House Bill Gives Businesses Greater Flexibility and More Time to Use PPP Loans

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Small businesses across the country are relieved to hear that they now have more flexibility in using the Paycheck Protection Program loans after the Senate unanimously approved a House bill the end of May that amends rules of the program. Known as the Paycheck Protection Program Flexibility Act, this house bill includes two sought-after changes:

  • Small business owners now have more time to use emergency loans,
  • And borrowers are allowed to spend less of their loan proceeds on payroll.

The original intent of the Paycheck Protection Program (PPP) was to help small business owners keep their workforce employed through the coronavirus (COVID-19) crisis. Established in late March, the program received $670 billion in total funding (through both March’s $2.2 trillion CARES Act and April’s $484 billion relief package). 

As long as all employees were kept on payroll for eight weeks and the money was used for payroll, rent, mortgage interest or utilities, businesses were offered loan forgiveness. Created by the $2.2 trillion coronavirus relief law – the CARES Act – the PPP began issuing these forgivable loans to small business owners in April.

As business owners have increasingly felt the impact of the economic shutdown and are now beginning the gradual process of slowly reopening (in some locations), they have expressed concerns around PPP loan forgiveness. They have shared that in order to get back to “business as usual” they need more time and greater flexibility to use the funds – the Paycheck Protection Program Flexibility Act seeks to address this.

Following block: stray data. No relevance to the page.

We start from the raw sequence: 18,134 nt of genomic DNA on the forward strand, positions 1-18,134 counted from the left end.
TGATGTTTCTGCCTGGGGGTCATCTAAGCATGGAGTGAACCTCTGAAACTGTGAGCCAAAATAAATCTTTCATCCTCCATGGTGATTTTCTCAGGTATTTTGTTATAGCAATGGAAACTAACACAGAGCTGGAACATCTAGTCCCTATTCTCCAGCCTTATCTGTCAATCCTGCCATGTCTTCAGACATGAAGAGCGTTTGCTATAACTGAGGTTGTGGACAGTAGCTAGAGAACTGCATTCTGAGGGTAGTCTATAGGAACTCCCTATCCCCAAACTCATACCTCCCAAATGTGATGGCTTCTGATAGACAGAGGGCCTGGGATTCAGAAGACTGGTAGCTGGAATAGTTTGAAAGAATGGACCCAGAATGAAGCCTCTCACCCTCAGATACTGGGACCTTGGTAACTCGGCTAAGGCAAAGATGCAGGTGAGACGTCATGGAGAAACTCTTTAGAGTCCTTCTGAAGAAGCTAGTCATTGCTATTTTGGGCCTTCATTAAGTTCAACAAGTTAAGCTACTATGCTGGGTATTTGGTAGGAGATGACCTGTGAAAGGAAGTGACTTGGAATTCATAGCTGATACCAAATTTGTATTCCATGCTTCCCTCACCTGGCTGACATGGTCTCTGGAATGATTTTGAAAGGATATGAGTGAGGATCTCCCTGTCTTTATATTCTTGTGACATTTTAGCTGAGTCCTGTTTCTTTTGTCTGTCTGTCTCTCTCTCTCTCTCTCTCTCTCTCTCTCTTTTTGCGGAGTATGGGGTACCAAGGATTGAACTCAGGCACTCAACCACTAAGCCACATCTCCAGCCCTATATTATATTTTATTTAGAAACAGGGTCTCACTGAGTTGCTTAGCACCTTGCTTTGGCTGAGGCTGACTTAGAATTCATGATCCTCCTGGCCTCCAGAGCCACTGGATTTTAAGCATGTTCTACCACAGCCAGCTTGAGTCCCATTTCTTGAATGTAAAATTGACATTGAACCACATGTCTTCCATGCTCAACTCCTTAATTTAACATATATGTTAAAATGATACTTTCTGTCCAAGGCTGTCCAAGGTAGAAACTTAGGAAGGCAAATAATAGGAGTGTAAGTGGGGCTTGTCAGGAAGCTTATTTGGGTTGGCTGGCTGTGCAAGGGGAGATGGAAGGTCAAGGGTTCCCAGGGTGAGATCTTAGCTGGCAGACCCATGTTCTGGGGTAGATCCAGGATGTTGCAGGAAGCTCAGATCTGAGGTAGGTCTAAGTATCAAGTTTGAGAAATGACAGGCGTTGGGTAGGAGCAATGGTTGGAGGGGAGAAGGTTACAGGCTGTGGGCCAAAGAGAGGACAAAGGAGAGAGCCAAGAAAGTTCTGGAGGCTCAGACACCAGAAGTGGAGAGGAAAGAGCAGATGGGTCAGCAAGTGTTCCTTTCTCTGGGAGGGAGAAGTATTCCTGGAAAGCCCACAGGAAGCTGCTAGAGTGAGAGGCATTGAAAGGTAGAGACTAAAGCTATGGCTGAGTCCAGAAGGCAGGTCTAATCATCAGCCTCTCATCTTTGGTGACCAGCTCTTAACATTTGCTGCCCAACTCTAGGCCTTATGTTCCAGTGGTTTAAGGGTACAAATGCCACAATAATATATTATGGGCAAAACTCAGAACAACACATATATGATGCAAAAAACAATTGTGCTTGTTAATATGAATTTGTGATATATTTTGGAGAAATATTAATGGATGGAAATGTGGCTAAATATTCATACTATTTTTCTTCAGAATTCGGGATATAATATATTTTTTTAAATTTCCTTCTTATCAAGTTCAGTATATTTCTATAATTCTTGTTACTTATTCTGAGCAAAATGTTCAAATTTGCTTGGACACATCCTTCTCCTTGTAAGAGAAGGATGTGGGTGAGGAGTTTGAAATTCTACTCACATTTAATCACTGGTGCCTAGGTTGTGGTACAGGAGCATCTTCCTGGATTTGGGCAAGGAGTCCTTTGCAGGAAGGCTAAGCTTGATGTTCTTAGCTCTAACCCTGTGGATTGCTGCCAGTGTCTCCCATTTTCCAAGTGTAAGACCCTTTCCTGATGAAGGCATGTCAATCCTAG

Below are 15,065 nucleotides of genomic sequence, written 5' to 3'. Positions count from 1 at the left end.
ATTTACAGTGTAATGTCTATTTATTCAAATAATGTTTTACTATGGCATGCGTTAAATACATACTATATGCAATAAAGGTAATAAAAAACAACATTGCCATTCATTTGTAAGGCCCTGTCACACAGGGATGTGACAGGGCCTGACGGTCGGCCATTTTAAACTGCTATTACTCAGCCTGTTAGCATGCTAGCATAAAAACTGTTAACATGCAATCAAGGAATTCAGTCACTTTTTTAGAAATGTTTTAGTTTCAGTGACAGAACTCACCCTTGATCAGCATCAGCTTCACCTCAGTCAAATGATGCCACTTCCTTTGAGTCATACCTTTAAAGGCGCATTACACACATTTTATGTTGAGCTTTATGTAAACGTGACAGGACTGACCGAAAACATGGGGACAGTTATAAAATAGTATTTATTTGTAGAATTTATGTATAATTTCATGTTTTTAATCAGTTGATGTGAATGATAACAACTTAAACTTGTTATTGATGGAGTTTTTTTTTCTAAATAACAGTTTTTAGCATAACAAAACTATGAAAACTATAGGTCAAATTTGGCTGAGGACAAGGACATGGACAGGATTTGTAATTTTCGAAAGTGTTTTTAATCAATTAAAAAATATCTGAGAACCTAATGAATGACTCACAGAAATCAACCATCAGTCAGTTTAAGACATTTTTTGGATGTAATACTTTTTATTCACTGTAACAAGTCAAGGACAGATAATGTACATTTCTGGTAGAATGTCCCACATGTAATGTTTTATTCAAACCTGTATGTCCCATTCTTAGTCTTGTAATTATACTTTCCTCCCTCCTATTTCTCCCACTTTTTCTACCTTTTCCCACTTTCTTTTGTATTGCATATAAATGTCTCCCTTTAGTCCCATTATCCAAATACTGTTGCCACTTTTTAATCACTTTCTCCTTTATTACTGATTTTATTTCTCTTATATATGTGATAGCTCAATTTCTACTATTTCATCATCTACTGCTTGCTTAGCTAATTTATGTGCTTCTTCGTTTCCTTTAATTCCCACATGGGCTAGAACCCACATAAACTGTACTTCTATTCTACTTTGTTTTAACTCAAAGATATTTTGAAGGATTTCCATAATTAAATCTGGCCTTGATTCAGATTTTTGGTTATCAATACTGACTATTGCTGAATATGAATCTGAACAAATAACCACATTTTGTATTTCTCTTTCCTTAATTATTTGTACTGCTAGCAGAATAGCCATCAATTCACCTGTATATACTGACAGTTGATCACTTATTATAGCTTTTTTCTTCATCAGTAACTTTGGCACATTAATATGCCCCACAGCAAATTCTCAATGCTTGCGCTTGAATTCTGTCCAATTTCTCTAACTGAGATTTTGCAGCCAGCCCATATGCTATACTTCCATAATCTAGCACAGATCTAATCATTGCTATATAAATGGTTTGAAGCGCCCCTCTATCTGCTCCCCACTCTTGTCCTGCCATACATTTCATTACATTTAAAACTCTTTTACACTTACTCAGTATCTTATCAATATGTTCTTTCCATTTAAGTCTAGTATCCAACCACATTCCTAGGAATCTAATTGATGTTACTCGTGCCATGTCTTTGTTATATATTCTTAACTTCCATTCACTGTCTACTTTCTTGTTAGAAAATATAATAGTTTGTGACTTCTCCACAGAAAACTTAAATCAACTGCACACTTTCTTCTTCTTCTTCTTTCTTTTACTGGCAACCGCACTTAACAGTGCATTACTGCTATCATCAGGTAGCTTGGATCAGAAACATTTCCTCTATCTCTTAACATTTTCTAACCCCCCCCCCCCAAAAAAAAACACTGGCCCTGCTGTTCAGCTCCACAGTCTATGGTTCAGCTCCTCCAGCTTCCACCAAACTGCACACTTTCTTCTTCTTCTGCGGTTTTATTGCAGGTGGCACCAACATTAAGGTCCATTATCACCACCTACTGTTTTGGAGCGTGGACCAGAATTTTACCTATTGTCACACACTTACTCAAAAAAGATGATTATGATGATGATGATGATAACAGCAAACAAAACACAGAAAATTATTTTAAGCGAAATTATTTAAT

First, the bill extends the length of time businesses have to use the loans from 8 weeks to 24 weeks. It also pushes back the full forgiveness qualification deadline of rehiring workers by June 30 to December 31. Small businesses are also now permitted to repay loans over five years, rather than two and defer payroll taxes. Before, the requirement was that businesses use 75% of the funds on payroll, but that amount has now been dropped to 60%. (The 1% interest rate on the loans remains the same.)

“Small businesses continue to have a tough road ahead, and they need flexibility in how they use this emergency capital,” said Democratic Rep. Nydia Velazquez of New York in a floor speech on Thursday morning before the vote.

While these changes are very welcome, it may still prove to be challenging for many small business owners to secure funding through the program. Many small businesses, for example, have low payroll costs relative to other expenses, which will make it difficult or impossible to meet the 75% threshold. For this reason, many entrepreneurs are choosing to seek alternative funding elsewhere (e.g. merchant cash advance, personal savings, etc.) to meet payroll and try to keep their doors open.

Author Bio: Michael Hollis is a Detroit native who lives in Los Angeles. He is an account executive who has helped hundreds of business owners with their merchant cash advance solutions. He’s experimented with various occupations: computer programming, dog-training, scientificating… But his favorite job is the one he’s now doing full time — providing business funding for hard working business owners across the country.

 

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